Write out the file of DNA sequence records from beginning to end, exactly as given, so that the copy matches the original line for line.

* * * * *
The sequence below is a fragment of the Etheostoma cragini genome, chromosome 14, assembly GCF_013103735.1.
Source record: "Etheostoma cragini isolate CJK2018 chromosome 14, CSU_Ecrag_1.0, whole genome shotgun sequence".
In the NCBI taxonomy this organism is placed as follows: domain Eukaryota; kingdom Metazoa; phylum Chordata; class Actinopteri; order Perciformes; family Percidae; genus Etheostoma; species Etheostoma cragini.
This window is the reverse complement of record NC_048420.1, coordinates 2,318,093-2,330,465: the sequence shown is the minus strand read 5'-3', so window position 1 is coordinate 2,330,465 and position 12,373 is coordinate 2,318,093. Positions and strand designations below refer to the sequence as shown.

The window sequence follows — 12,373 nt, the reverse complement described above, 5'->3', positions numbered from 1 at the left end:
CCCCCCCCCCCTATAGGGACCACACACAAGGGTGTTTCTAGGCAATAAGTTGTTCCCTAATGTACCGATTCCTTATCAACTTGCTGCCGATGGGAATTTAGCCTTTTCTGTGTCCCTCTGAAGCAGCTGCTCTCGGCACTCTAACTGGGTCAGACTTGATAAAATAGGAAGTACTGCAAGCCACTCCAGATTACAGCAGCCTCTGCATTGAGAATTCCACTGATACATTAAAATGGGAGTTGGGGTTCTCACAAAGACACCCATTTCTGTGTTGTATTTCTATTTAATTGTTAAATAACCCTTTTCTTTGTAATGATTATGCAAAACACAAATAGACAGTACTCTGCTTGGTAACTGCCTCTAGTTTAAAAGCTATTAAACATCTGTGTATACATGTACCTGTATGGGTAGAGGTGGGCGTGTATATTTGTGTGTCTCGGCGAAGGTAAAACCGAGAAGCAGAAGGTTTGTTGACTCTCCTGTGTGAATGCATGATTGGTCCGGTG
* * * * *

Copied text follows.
The sequence below is a fragment of the Etheostoma cragini genome, chromosome 14, assembly GCF_013103735.1.
Source record: "Etheostoma cragini isolate CJK2018 chromosome 14, CSU_Ecrag_1.0, whole genome shotgun sequence".
In the NCBI taxonomy this organism is placed as follows: domain Eukaryota; kingdom Metazoa; phylum Chordata; class Actinopteri; order Perciformes; family Percidae; genus Etheostoma; species Etheostoma cragini.
This window is the reverse complement of record NC_048420.1, coordinates 2,318,093-2,330,465: the sequence shown is the minus strand read 5'-3', so window position 1 is coordinate 2,330,465 and position 12,373 is coordinate 2,318,093. Positions and strand designations below refer to the sequence as shown.

The window sequence follows — 12,373 nt, the reverse complement described above, 5'->3', positions numbered from 1 at the left end:
CCCCCCCCCCCTATAGGGACCACACACAAGGGTGTTTCTAGGCAATAAGTTGTTCCCTAATGTACCGATTCCTTATCAACTTGCTGCCGATGGGAATTTAGCCTTTTCTGTGTCCCTCTGAAGCAGCTGCTCTCGGCACTCTAACTGGGTCAGACTTGATAAAATAGGAAGTACTGCAAGCCACTCCAGATTACAGCAGCCTCTGCATTGAGAATTCCACTGATACATTAAAATGGGAGTTGGGGTTCTCACAAAGACACCCATTTCTGTGTTGTATTTCTATTTAATTGTTAAATAACCCTTTTCTTTGTAATGATTATGCAAAACACAAATAGACAGTACTCTGCTTGGTAACTGCCTCTAGTTTAAAAGCTATTAAACATCTGTGTATACATGTACCTGTATGGGTAGAGGTGGGCGTGTATATTTGTGTGTCTCGGCGAAGGTAAAACCGAGAAGCAGAAGGTTTGTTGACTCTCCTGTGTGAATGCATGATTGGTCCGGTG